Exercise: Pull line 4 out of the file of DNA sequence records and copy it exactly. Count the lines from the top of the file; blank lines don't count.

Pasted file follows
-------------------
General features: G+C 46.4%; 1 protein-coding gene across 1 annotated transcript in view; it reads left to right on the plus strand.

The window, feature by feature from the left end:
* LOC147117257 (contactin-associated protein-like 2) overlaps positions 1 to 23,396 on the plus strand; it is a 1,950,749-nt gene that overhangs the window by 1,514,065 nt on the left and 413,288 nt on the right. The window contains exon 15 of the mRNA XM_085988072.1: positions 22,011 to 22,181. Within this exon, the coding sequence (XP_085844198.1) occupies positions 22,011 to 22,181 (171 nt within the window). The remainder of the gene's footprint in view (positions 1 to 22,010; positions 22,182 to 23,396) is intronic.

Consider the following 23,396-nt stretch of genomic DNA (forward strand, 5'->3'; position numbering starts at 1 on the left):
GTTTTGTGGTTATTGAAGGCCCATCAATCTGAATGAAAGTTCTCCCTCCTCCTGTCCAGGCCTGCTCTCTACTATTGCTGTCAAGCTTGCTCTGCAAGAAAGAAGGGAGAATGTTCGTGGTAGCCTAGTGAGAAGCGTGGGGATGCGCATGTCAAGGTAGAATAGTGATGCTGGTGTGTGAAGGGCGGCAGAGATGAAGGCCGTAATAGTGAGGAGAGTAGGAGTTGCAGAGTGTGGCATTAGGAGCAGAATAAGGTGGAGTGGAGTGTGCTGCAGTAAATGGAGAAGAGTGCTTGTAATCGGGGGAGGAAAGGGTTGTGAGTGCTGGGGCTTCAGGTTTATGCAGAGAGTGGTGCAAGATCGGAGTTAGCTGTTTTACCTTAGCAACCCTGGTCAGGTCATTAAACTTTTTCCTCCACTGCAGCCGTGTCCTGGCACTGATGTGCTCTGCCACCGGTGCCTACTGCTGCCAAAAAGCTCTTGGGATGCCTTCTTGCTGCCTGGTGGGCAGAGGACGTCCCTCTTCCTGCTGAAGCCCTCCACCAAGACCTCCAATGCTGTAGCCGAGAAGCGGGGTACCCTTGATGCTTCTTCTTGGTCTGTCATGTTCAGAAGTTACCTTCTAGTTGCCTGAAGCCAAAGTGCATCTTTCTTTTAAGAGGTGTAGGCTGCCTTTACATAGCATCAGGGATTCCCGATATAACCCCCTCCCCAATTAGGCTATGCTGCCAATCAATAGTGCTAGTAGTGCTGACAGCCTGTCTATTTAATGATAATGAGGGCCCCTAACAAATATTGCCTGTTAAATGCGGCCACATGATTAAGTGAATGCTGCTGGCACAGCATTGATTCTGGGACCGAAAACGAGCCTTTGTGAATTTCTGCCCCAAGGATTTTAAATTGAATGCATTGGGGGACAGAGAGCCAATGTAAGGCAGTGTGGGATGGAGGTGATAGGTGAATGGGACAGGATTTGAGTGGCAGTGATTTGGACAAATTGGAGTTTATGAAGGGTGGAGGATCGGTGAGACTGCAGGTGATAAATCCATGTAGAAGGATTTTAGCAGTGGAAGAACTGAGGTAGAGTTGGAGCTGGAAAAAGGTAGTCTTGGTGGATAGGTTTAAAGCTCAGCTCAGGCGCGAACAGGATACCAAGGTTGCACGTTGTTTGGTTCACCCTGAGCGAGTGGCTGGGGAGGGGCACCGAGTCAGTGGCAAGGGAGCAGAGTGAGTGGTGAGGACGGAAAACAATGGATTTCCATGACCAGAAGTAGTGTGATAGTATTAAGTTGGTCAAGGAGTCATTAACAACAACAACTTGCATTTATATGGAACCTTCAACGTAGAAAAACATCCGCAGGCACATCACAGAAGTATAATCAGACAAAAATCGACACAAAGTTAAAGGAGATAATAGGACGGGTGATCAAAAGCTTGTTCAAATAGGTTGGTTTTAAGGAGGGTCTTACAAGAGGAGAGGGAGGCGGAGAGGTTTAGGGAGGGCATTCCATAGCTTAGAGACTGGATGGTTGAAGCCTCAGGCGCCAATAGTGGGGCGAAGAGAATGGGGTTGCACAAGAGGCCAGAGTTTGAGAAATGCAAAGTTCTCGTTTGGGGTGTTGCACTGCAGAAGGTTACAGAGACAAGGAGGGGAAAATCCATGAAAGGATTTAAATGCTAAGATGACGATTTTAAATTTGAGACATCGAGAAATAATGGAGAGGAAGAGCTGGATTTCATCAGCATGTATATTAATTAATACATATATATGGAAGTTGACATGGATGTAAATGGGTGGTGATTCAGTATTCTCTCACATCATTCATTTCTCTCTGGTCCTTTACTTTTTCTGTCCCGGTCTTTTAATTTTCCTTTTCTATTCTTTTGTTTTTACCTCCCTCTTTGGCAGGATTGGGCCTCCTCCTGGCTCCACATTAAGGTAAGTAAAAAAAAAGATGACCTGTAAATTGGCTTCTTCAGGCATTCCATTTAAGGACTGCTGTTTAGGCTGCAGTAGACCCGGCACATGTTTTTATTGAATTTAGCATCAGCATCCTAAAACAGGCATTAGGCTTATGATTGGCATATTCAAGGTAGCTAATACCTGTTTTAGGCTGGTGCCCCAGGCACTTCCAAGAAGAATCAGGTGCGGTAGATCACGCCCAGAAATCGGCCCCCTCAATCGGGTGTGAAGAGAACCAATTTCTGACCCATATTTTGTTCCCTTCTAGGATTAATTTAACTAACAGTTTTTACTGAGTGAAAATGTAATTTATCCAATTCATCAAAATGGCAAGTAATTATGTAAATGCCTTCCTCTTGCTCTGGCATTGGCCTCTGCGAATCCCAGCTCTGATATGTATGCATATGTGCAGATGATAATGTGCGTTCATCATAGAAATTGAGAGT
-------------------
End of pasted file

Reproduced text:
Consider the following 23,396-nt stretch of genomic DNA (forward strand, 5'->3'; position numbering starts at 1 on the left):